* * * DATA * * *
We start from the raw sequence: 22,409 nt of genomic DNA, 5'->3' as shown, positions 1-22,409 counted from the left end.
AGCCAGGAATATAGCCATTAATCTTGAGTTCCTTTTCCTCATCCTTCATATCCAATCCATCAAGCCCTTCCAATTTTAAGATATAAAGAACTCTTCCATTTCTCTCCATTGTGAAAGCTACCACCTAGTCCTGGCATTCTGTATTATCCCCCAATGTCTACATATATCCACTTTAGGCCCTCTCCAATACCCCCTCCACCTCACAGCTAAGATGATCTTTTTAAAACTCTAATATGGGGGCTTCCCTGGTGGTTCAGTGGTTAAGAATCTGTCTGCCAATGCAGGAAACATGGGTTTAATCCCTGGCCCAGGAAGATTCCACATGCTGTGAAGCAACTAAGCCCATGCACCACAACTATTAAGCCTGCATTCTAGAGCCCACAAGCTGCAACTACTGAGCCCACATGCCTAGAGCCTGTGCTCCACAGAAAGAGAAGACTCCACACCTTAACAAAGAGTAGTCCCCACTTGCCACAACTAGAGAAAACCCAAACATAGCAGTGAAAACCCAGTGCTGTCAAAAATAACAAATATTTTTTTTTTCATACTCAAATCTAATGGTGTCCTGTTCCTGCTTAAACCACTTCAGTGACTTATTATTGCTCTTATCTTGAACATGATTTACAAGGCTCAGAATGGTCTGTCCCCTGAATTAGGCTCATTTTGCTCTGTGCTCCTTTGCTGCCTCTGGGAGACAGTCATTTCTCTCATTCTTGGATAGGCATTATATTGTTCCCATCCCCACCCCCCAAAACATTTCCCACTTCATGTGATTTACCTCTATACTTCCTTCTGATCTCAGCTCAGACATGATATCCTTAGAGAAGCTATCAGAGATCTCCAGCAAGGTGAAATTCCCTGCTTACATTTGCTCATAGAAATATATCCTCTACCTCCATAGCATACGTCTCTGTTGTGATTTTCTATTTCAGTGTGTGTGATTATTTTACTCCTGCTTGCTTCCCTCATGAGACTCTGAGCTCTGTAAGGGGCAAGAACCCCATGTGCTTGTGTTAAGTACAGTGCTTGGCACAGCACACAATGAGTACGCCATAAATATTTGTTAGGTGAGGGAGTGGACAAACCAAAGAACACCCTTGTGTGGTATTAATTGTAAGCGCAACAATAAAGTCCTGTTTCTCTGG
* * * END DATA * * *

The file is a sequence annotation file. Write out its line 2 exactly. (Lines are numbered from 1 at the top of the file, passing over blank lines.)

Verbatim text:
AGCCAGGAATATAGCCATTAATCTTGAGTTCCTTTTCCTCATCCTTCATATCCAATCCATCAAGCCCTTCCAATTTTAAGATATAAAGAACTCTTCCATTTCTCTCCATTGTGAAAGCTACCACCTAGTCCTGGCATTCTGTATTATCCCCCAATGTCTACATATATCCACTTTAGGCCCTCTCCAATACCCCCTCCACCTCACAGCTAAGATGATCTTTTTAAAACTCTAATATGGGGGCTTCCCTGGTGGTTCAGTGGTTAAGAATCTGTCTGCCAATGCAGGAAACATGGGTTTAATCCCTGGCCCAGGAAGATTCCACATGCTGTGAAGCAACTAAGCCCATGCACCACAACTATTAAGCCTGCATTCTAGAGCCCACAAGCTGCAACTACTGAGCCCACATGCCTAGAGCCTGTGCTCCACAGAAAGAGAAGACTCCACACCTTAACAAAGAGTAGTCCCCACTTGCCACAACTAGAGAAAACCCAAACATAGCAGTGAAAACCCAGTGCTGTCAAAAATAACAAATATTTTTTTTTTCATACTCAAATCTAATGGTGTCCTGTTCCTGCTTAAACCACTTCAGTGACTTATTATTGCTCTTATCTTGAACATGATTTACAAGGCTCAGAATGGTCTGTCCCCTGAATTAGGCTCATTTTGCTCTGTGCTCCTTTGCTGCCTCTGGGAGACAGTCATTTCTCTCATTCTTGGATAGGCATTATATTGTTCCCATCCCCACCCCCCAAAACATTTCCCACTTCATGTGATTTACCTCTATACTTCCTTCTGATCTCAGCTCAGACATGATATCCTTAGAGAAGCTATCAGAGATCTCCAGCAAGGTGAAATTCCCTGCTTACATTTGCTCATAGAAATATATCCTCTACCTCCATAGCATACGTCTCTGTTGTGATTTTCTATTTCAGTGTGTGTGATTATTTTACTCCTGCTTGCTTCCCTCATGAGACTCTGAGCTCTGTAAGGGGCAAGAACCCCATGTGCTTGTGTTAAGTACAGTGCTTGGCACAGCACACAATGAGTACGCCATAAATATTTGTTAGGTGAGGGAGTGGACAAACCAAAGAACACCCTTGTGTGGTATTAATTGTAAGCGCAACAATAAAGTCCTGTTTCTCTGG